The mid frequencies are much better on these than the KXXX and this is most welcome. (no nasty peak at 4k)
I wouldn't normally recommend any closed back hp for classical music but these sound great. Obviously not as airy as their older open back brothers, but the imaging is very focused and certainly open enough for large scale orchestral works. The detail retrieval is on par with the KXXX imo, only a little more more smeared at the lower end.
I would describe the sound sig as typically AKG - 'dry' apart from the warm bottom end. I've read a few reviews that describe these as sounding more like an open headphone. They do have an ample soundstage for closed but they still sound like a closed headphone.
Yup, an absolute bargain for what they are going for these days!
Pros - Clear high band, acceptable mid tone
Cons - Absolute lack of bass
Well, the infamous K550 was there. Big, comfort at an incredible price. I had to wait for one week before I got mine so I put it on.
Absolutely better than K701 I had a while ago. However, the overall quality is killed by zero presence of the bass. Where have they gone?
Pros - Spacious - for closed back. Non-fatiguing, easy going sound. Work surprisingly well with iPhone.
Cons - No better than a reasonable £30 pair of open back 'phones.
I tried these with a Benchmark DAC1, a Fiio X3, a Fiio X1+E17 and various lesser devices including an iPhone. They seem pretty easy to drive. Music was a mixture of classical and Jazz - both CD quality and HiRes.
My value rating is based on the £107 I actually paid from Amazon. I am having to keep reminding myself how cheap they now are in order to give them much praise though. I guess the heavy discounting of these should have told me that they were not that special.I would certainly have been pretty pis**d if I had paid full price.
Their best attribute is a surprisingly spacious presentation - about as good as a cheapish pair of open 'phones. To me they didn't sound any better than my £30 Jays-vJAYS except, for some reason with an iPhone. There seems to be some sort of synergy going on with the iPhone and they made it sound better than I have ever heard it. IF the iPhone was my sound source I would have been very pleased with the K550's but it isn't, so I'm not. They have a pretty laid-back relaxed presentation without any intrusive exaggeration but also without clearly presenting the fine nuances that you can always hear in real life (musicians breathing, fingers sliding on strings, valves clacking, scores being tuned, chairs squeaking etc). IF you can get them comfortable, they would probably be OK for long-term, relaxing listening but if you are trying to listen carefully, they just don't deliver.
Although huge, they don't actually look too silly when on your head. It is difficult not to think of Dr Who and the Cyber-men though. They feel fairly robust and appear well made but I don't find them comfortable. I have no problem with head-squeezing or seal - that's all works just fine for my head. My problem is that the padding on the top of my head just doesn't protect me. After a few minutes I am uncomfortably aware of the weight pressing down on the top of my skull. Easily cured with a bit of foam padding but do you really want to do that..........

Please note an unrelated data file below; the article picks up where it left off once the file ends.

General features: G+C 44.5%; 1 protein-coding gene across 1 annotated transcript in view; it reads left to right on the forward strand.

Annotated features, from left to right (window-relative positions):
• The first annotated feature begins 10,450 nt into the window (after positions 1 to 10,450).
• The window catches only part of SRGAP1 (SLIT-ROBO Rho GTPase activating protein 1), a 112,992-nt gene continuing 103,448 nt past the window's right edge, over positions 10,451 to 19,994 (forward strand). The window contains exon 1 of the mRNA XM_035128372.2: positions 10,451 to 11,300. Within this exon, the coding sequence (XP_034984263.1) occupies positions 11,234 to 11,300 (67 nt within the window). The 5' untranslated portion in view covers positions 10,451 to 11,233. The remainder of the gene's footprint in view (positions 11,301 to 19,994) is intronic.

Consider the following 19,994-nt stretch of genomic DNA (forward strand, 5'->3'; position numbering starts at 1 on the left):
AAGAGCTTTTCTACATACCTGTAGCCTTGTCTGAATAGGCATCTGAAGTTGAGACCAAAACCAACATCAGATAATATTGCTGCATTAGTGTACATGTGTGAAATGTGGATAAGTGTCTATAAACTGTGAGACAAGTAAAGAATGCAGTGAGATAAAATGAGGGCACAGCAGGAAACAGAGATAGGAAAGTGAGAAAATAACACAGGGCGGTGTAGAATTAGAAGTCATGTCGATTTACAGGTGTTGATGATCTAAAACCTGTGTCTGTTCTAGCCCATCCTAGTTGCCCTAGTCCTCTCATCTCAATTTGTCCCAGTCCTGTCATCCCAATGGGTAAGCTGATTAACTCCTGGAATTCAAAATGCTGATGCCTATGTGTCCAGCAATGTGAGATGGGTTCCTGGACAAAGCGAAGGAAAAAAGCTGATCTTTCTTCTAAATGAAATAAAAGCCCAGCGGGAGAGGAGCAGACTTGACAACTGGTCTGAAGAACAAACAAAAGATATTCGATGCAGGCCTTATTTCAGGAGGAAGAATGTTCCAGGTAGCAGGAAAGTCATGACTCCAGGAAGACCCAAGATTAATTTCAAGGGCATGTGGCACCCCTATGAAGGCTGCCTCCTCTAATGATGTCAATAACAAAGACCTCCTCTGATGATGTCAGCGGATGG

For £107 they are pretty good value for CLOSED 'phones but in no way exceptional - unless you use an iPhone.
Pros - Open Stage, No Congestion at High Volumes, Quality Built, Reference Response Curve, Comfort
Cons - Artificial Treble (can be improved with burn in & DAC/amplifier), Earcups Maybe Too Large For Some
I got these headphones around the national holiday. These came out about 2 years after I had got my K701. I was first attracted by its classy design and colour. I thought I would never get another pair of AKG headphones since K701 has been my favorite all the time. I finally decided to purchase a pair due to the discounted price of $180 USD including shipping in my country; and most importantly, I needed a closed can(s) to enjoy music at night without disturbing others. In this review, I will skip all the con(s) about these headphones and straightly elaborate on the sound quality and cozy build structure of these headphones. The reason is that at this price point, there are really no con(s).
Design & Build Quality
The build quality and design is simple but sturdy, is black/grey but classy, is far from top notch but flawless. I believe the design is better than my K701 because K550 has more grainy metals to withstand any abuse. The headphones are consisting of 3 major parts – the ear-cups, the joint, and the headband padded with synthetic leather. The ear-cups are able to rotate from the joint (by a little), and the joint can also rotate from the headband for approximately 90 degrees. This clean and versatile design allows me to store the headphones in my hobo handbags. Nothing feels flimsy or sticking out which will cause a problem. The headband adjustment is locked by a click. The numbering system on the headband will allow you to adjust the headband length to your most desirable positions. This helps a lot because getting a good seal on this K550 may be tricky because of its size.
The leather on the ear-cups and the headband are so comfortable that I actually enjoy wearing them once in a while. Although I would prefer the alcantara material (like on the K701) for the hot summer, the seal and comfort is better with the leather or leather-like material.